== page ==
News dropped last week about the potential purchase of MGM by Amazon and it left me a little underwhelmed. The motivations for that purchase should be obvious. Amazon has been investing a lot of money into producing content for its Amazon video streaming service, so it makes sense to purchase an organization that already has in place the infrastructure to produce and distribute that material.
Along with the purchase, Amazon will be getting an extensive and expansive video library including several thousand movies that it will obviously make available on its streaming service and make them more competitive against Netflix, Hulu, Disney+ and HBO Max so that alone makes it worth the 8.45 billion-dollar price.
I expect the sale to go through and to say that I’m unhappy about it is a bit of an understatement. Truth is that I’m a lot more than just frustrated, but it’s not because I don’t like Amazon or its founder, Jeff Bezos, but because I think that this sale is a symptom of the problems with the entertainment industry as a whole.
I’m disappointed in the direction that streaming has gone. In 2010 or so when I purchased my first Roku and was introduced to the world of Video On Demand, I saw the potential of streaming and how it could be so much better than cable could be. Netflix, being the first company to offer streaming content on this scale, had a wide variety of material to offer its customer base while picking and choosing the most popular movies and TV shows produced by Fox, Paramount and yes even MGM, to their subscribers and the potential of this type of service was mind-blowing.
It seemed only limited only by someone’s imagination. Imagine a streaming service that would target fans of Sci-fi movies and TV shows. A one-stop shop subscription service to watch Battlestar Galactica, Star Trek and Planet of the Apes, in all of their various formats, and remakes over the course of their history. Imagine a streaming service where they could target a predominantly black audience with movies and TV shows, a place where you could go to watch Chris Rock with your kids and introduce them to Redd Foxx by watching Sanford and Son or the antics of George Jefferson on “The Jefferson’s”.
That was the direction that I hoped streaming would take us, but it failed to deliver. I can’t really blame Roku, Amazon or even Netflix for this. In my opinion, it’s the corrupt studio system we currently have that is at fault. I believe that streaming is beginning to closely resemble what led up to the United States vs Paramount lawsuit, a pattern I’ve seen gradually developing over the course of several decades.
I recently watched a Captain Midnight video on YouTube where he gave his opinion on the SYFY channel and I actually share many of his views, but I think that he missed something significant which also contributed to the decline of the SYFY channel. The fact that it’s owned by NBC/Universal. I’ll try hard to prevent this from turning into another one of my Comcast sucks rants, which itself is a difficult task, and try to focus on why I’m concerned our entertainment industry is reverting back to the early days of movie-making leading up to the US vs Paramount lawsuit. Shortly after the lawsuit, movie studios had to convince movie theater owners that they had a hit on their hands that would be profitable for both the studio as well as the theaters. This is because theater owners were no longer obligated to show a movie that they didn’t like.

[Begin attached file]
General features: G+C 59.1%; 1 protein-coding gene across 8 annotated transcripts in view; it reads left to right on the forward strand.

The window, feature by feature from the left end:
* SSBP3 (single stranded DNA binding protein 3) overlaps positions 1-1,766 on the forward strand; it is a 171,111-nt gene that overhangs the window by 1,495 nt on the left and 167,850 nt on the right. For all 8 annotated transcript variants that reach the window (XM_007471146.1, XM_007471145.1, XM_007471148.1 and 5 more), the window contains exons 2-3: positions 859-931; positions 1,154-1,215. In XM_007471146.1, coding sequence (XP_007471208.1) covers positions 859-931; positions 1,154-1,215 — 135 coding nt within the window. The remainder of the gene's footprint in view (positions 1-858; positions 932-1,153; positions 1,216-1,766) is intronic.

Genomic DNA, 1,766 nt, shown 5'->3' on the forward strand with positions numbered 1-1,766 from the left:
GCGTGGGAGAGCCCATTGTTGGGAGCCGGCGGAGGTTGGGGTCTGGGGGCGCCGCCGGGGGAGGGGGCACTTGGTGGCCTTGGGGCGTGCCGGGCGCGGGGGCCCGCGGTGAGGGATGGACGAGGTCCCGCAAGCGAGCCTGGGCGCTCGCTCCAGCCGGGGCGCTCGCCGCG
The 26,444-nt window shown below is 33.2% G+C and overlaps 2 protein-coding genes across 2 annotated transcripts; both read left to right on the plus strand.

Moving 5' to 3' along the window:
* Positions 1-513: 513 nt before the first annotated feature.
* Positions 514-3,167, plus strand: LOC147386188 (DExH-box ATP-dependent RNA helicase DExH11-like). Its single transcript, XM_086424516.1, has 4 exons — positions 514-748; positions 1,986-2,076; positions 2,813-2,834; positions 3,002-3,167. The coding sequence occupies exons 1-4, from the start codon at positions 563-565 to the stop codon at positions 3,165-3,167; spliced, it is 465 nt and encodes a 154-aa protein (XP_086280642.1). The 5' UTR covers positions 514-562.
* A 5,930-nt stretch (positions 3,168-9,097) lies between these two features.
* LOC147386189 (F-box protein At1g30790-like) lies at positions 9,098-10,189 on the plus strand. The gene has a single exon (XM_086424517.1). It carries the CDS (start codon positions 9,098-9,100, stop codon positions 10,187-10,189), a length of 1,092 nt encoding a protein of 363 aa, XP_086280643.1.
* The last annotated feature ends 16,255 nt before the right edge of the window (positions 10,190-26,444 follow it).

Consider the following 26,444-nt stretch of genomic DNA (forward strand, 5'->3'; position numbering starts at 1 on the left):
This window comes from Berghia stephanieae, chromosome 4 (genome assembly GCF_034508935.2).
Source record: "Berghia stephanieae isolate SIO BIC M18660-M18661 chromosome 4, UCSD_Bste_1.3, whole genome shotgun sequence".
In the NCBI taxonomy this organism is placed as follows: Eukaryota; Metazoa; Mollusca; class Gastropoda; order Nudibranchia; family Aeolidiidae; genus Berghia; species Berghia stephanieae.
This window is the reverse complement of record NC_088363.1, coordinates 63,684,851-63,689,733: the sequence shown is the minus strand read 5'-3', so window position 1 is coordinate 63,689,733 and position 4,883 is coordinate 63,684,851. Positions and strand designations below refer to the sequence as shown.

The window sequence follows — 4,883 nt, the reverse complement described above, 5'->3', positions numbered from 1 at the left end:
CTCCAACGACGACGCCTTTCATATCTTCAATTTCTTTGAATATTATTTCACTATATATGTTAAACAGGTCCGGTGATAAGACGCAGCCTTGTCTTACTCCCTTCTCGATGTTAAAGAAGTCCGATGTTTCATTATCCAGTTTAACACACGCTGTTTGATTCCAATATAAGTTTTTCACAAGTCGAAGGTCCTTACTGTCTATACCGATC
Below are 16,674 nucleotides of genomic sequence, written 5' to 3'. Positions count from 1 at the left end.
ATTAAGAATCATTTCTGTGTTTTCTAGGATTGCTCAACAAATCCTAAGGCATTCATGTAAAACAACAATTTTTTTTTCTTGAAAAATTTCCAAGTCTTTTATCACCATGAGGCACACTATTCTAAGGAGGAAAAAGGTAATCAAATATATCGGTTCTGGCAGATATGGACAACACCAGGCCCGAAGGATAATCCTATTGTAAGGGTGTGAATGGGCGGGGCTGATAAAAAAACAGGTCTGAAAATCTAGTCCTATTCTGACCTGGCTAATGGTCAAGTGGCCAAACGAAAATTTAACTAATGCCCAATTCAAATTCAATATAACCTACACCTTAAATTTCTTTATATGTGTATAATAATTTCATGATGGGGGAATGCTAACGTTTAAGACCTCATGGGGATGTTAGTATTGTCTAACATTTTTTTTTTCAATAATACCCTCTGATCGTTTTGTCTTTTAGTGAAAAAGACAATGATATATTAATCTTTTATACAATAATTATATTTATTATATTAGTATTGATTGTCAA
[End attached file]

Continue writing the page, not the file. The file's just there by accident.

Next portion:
I saw The Empire Strikes Back in the theater for the first time it was at the River Hills and Rivera theater in Downtown Des Moines. It had a capacity of about 1200 people and was the only theater in central Iowa large enough to seat the obvious crowds that the movie would attract. When a theater only has one screen with that capacity you could bet that they are showing a film because it is a major hit where few seats were empty during the showings. The owners of the theaters decided which movies they thought were going to be popular and the paying audience determined how long the theater would be showing it. And as long as the movie attracted enough viewers to fill the seats, the theater owners would continue to show it.
The same is true with television. In the 1970’s, Universal purchased the rights for a book about an astronaut who was involved in a major accident while flying an experimental aircraft resulting in him being turned into a cyborg. That TV movie proved to be so popular that two more TV movies were commissioned later as a follow-up and eventually turned into a weekly series called The Six Million Dollar Man. If that wasn’t enough, one of the characters that they introduced and killed off in a two-part story arch proved to be so popular with the viewing audience that it was spun off into yet another series called The Bionic Woman.
While it may seem dated by today’s standards, both shows resonated with its audience at the time resulting in multiple reunion movies through the 80’s and 90’s and even today has a social media fan base (of which I belong too). Meanwhile, during this same time frame, Warner Bros (who didn’t own DC Comics at the time) produced a TV show based on the Wonder Woman comics which aired on ABC for one season. It proved to be too expensive for the network due to it taking place during WWII and it was canceled. Warner Brothers re-formatted the series and CBS picked it up for two seasons. At the same time, they also invested in another comic book hero based on the Incredible Hulk, a Marvel Comic hero, so for two seasons, two TV shows aired on the Tiffany Network based on comic book characters.